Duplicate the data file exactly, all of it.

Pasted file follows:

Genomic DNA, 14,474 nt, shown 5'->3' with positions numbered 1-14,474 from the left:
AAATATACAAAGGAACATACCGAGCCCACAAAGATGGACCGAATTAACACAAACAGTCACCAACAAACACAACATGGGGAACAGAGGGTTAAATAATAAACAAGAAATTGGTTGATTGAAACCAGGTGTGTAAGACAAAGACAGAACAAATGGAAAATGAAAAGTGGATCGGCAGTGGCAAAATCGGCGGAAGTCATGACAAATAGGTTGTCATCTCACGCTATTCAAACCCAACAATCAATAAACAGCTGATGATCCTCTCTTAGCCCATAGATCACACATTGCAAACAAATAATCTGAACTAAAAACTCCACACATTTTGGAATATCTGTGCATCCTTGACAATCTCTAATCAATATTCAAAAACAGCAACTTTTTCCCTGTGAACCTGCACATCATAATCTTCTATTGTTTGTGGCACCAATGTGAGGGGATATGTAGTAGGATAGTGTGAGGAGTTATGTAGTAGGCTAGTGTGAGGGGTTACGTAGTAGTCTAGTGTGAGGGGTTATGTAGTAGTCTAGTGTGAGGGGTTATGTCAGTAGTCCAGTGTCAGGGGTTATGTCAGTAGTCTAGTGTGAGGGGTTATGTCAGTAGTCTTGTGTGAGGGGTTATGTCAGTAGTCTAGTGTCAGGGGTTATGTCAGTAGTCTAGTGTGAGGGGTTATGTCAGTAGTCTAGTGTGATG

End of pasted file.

Genomic DNA, 14,474 nt, shown 5'->3' with positions numbered 1-14,474 from the left:
AAATATACAAAGGAACATACCGAGCCCACAAAGATGGACCGAATTAACACAAACAGTCACCAACAAACACAACATGGGGAACAGAGGGTTAAATAATAAACAAGAAATTGGTTGATTGAAACCAGGTGTGTAAGACAAAGACAGAACAAATGGAAAATGAAAAGTGGATCGGCAGTGGCAAAATCGGCGGAAGTCATGACAAATAGGTTGTCATCTCACGCTATTCAAACCCAACAATCAATAAACAGCTGATGATCCTCTCTTAGCCCATAGATCACACATTGCAAACAAATAATCTGAACTAAAAACTCCACACATTTTGGAATATCTGTGCATCCTTGACAATCTCTAATCAATATTCAAAAACAGCAACTTTTTCCCTGTGAACCTGCACATCATAATCTTCTATTGTTTGTGGCACCAATGTGAGGGGATATGTAGTAGGATAGTGTGAGGAGTTATGTAGTAGGCTAGTGTGAGGGGTTACGTAGTAGTCTAGTGTGAGGGGTTATGTAGTAGTCTAGTGTGAGGGGTTATGTCAGTAGTCCAGTGTCAGGGGTTATGTCAGTAGTCTAGTGTGAGGGGTTATGTCAGTAGTCTTGTGTGAGGGGTTATGTCAGTAGTCTAGTGTCAGGGGTTATGTCAGTAGTCTAGTGTGAGGGGTTATGTCAGTAGTCTAGTGTGATG